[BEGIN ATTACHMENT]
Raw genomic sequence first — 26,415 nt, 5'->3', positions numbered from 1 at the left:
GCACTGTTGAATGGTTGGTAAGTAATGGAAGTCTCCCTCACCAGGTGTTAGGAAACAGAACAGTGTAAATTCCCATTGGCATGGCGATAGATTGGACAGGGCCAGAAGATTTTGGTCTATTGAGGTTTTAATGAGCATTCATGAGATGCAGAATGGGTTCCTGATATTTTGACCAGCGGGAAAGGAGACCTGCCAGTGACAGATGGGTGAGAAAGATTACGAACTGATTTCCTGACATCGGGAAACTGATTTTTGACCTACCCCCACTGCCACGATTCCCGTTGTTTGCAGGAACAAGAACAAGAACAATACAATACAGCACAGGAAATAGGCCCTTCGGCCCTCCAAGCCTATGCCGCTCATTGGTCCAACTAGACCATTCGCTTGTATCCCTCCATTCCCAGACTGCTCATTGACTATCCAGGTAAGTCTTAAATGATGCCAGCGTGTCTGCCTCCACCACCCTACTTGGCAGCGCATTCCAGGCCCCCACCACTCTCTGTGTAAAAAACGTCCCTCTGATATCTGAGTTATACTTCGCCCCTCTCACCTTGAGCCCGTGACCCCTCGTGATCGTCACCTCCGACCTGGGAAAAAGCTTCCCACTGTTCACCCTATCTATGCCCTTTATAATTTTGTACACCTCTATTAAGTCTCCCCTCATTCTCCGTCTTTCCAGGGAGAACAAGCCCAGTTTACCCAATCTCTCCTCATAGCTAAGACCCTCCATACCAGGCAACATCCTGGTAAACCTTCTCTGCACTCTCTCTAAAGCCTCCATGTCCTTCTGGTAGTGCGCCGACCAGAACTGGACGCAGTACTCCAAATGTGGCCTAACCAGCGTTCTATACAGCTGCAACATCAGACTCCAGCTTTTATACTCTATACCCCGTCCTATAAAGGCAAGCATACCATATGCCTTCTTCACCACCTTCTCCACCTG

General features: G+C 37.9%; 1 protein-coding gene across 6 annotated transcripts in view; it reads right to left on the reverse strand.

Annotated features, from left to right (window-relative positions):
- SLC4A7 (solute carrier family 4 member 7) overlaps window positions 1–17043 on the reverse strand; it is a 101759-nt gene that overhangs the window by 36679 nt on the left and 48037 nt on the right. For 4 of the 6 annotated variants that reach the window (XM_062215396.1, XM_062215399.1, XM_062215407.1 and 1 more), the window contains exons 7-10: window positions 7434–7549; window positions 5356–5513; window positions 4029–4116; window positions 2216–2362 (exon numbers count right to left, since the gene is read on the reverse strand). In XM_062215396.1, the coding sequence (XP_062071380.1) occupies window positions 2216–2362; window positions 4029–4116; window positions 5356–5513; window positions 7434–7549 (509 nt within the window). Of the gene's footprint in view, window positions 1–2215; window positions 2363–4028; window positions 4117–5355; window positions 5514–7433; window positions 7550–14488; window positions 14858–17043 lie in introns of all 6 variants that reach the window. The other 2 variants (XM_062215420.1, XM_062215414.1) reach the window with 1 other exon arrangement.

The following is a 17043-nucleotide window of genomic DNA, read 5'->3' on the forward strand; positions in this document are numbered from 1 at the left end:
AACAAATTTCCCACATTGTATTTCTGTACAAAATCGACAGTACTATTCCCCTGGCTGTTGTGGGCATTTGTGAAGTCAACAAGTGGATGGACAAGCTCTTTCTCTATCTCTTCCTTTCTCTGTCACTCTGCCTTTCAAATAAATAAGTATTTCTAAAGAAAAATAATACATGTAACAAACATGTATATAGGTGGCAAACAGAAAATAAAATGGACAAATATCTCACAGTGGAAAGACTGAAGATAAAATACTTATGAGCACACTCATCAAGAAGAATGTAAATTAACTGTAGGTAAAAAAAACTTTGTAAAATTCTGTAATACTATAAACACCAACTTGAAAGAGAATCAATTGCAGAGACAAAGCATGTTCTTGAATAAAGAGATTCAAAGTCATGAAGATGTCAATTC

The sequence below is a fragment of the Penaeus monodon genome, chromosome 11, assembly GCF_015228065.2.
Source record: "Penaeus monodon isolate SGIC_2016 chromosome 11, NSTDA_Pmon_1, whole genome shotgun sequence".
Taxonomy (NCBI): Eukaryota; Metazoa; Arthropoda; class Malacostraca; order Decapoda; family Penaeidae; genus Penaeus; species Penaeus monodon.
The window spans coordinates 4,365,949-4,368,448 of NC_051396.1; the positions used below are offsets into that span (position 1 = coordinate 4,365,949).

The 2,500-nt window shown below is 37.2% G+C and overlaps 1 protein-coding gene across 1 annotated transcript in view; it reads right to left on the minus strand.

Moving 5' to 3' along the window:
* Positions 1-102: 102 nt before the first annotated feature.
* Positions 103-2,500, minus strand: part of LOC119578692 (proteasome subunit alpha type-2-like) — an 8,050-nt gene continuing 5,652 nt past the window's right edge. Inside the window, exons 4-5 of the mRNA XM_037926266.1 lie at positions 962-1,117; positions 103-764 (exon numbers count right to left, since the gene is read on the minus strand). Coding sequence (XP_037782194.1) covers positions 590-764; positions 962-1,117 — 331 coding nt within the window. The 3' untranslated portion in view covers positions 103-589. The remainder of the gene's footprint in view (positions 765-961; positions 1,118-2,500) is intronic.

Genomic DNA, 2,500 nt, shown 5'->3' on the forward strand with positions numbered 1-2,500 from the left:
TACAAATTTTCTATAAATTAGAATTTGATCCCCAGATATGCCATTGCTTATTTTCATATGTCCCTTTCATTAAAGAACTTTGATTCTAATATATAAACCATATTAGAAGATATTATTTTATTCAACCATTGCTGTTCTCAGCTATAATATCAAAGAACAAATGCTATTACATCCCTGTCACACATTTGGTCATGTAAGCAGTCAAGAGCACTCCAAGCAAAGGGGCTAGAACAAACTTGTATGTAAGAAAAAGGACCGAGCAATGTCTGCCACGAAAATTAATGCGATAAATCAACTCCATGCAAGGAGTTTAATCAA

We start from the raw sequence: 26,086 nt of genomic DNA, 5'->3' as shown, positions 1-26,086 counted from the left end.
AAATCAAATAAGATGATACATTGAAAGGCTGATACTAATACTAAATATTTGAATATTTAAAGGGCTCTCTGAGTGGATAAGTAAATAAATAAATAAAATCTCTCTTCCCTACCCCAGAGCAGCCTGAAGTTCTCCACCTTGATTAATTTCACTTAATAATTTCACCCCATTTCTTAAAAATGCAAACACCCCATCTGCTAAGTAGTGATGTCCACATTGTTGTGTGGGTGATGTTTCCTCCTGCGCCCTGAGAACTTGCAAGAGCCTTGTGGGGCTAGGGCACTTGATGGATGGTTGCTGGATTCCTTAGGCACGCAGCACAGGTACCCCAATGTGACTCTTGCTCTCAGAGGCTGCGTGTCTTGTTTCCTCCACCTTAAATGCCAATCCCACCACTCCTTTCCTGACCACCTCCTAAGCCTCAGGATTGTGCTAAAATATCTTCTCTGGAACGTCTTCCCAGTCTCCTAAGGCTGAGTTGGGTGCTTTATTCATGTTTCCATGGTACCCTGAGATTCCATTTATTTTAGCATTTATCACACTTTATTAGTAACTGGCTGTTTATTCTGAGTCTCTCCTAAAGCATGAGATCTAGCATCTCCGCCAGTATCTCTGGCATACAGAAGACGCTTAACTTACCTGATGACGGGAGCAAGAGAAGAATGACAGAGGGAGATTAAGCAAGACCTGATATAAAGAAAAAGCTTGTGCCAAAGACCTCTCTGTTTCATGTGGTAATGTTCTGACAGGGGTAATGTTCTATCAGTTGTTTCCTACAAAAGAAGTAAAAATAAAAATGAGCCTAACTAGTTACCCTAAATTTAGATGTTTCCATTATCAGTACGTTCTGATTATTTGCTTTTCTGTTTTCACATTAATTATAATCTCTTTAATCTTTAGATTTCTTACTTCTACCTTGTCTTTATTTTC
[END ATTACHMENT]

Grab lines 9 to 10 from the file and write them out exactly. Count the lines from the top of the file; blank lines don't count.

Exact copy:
Source record: "Penaeus monodon isolate SGIC_2016 chromosome 11, NSTDA_Pmon_1, whole genome shotgun sequence".
Taxonomy (NCBI): Eukaryota; Metazoa; Arthropoda; class Malacostraca; order Decapoda; family Penaeidae; genus Penaeus; species Penaeus monodon.